By Russ Corey
By Robert Palmer
One clear message came from last week’s meeting of the National League of Cities in Washington, D.C.: Expect less money at the local level from the federal government.
A group of Shoals elected officials spent part of last week attending the National League of Cities meeting, while others paid calls on members of Congress.
“The big word in Washington now is sequestration,” Florence Mayor Mickey Haddock said, referring to the across the board federal budget cuts that went into effect this month.
“They are saying there will be major cuts in lots of things,” he said. “Congressman (Mo) Brooks said 14,000 jobs could be lost in the Huntsville market. Sen. (Richard) Shelby’s staff said it would have a minimal effect in the Shoals, but a deeper effect statewide.”
The gridlock in Congress might be attributed, in part, to elected officials no longer socializing with each other as they once did, Haddock said.
“They are talking about not being able to work across the aisle with each other. That was a major topic,” he said. “It seems that, 20 years ago, they would battle it out on the floor and then go to dinner together. They knew each other and respected each other. Now, they don’t visit with each other, and they have wounds that won’t heal. And they are spending more time in their home states.”
Haddock visited with members of Congress and their staffs as a Northwest Alabama Council of Local Governments’ board of directors representative.
Florence Councilmen Hermon Graham, Blake Edwards and Dave Smith also attended League meetings. Edwards and Smith are new to the council and said they gained good experience at the meetings.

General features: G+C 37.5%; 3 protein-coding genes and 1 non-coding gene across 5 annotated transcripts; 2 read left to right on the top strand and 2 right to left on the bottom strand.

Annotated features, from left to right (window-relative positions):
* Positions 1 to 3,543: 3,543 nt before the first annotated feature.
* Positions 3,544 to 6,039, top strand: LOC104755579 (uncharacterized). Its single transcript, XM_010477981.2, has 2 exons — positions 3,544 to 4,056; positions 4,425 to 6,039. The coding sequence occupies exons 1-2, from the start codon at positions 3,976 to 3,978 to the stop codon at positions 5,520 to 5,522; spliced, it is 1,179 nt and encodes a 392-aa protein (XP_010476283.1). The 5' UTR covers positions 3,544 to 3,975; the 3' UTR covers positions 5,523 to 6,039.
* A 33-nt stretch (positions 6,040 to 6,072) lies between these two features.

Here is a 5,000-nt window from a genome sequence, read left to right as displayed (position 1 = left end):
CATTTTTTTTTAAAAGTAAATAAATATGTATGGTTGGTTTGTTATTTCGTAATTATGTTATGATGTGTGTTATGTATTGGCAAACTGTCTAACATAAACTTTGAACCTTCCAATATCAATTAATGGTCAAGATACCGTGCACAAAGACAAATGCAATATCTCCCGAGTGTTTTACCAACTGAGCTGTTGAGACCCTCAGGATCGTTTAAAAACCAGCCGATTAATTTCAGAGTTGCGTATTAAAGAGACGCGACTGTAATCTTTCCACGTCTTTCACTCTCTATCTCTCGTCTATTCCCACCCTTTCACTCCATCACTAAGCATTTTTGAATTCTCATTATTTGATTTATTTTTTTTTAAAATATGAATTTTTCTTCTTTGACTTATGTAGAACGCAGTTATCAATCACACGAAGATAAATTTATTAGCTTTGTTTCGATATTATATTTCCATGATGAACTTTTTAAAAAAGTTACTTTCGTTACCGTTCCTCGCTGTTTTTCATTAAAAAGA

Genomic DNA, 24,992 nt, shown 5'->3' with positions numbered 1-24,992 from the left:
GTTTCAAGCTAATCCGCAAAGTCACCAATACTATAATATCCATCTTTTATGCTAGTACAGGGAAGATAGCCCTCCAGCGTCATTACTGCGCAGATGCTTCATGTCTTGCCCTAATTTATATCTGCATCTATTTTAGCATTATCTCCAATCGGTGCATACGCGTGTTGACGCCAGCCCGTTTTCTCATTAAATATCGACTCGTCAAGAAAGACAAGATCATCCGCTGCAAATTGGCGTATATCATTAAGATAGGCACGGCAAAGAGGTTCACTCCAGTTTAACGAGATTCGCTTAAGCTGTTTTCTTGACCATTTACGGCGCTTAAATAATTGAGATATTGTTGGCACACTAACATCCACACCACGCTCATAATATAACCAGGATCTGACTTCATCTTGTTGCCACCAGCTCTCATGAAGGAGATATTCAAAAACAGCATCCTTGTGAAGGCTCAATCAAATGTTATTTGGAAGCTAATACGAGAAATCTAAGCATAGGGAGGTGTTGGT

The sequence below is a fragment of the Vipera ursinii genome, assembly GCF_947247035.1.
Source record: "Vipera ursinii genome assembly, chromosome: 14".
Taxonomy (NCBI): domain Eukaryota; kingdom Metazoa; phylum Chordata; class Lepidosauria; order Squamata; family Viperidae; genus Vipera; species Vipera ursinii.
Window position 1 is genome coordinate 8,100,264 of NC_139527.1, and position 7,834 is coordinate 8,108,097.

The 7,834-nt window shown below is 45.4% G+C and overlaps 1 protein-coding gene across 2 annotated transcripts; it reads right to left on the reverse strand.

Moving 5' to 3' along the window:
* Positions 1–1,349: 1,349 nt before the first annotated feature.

“Anytime you go to these meetings, you build relationships with people,” Edwards said. “I got to know the people from Muscle Shoals at lot better, which is good.”
“It was a valuable trip for me,” Smith said. “I met a lot of different mayors and council members from towns as small as 2,000 people to 500,000 people. We talked about the way we do business (in Florence), how we handle our work sessions.”
Haddock said relationship-building is one of the most important reasons for making trips to Washington.
“It’s so important to establish that with those who have the potential to help you in the future, either through grants or appropriations,” he said.
Keith Jones, executive director of the Northwest Alabama Council of Local Governments, said several mayors and others, such as Northwest-Shoals Community College President Humphrey Lee, made their annual visit to Washington, D.C.
Jones said the trips are important because they give local officials the chance to meet the Washington staff members of the state’s senators and representatives.
Jones said the group learned what many already know, that there is a lot of uncertainty in Washington and cuts can be expected to many of the programs that provide grant money to the region.
“Hopefully the Republicans and Democrats can come together to deal with the debt crisis,” Jones said.
Automatic cuts brought on by sequestration will reduce the amount of money available through organizations like the Appalachian Regional Commission.
“A lot of the agencies are trying to determine which programs they’re going to cut,” Jones said.
Less money means grants will be more difficult to secure. Jones said projects will have to be stronger and communities will have to provide more money to match those grants.
“Money is going to be tight for the next few years,” Jones said.
Russ Corey can be reached at 256-740-5738 or russ.corey@TimesDaily.com.
Robert Palmer can be reached at 740-5720 or robert.palmer@TimesDaily.com.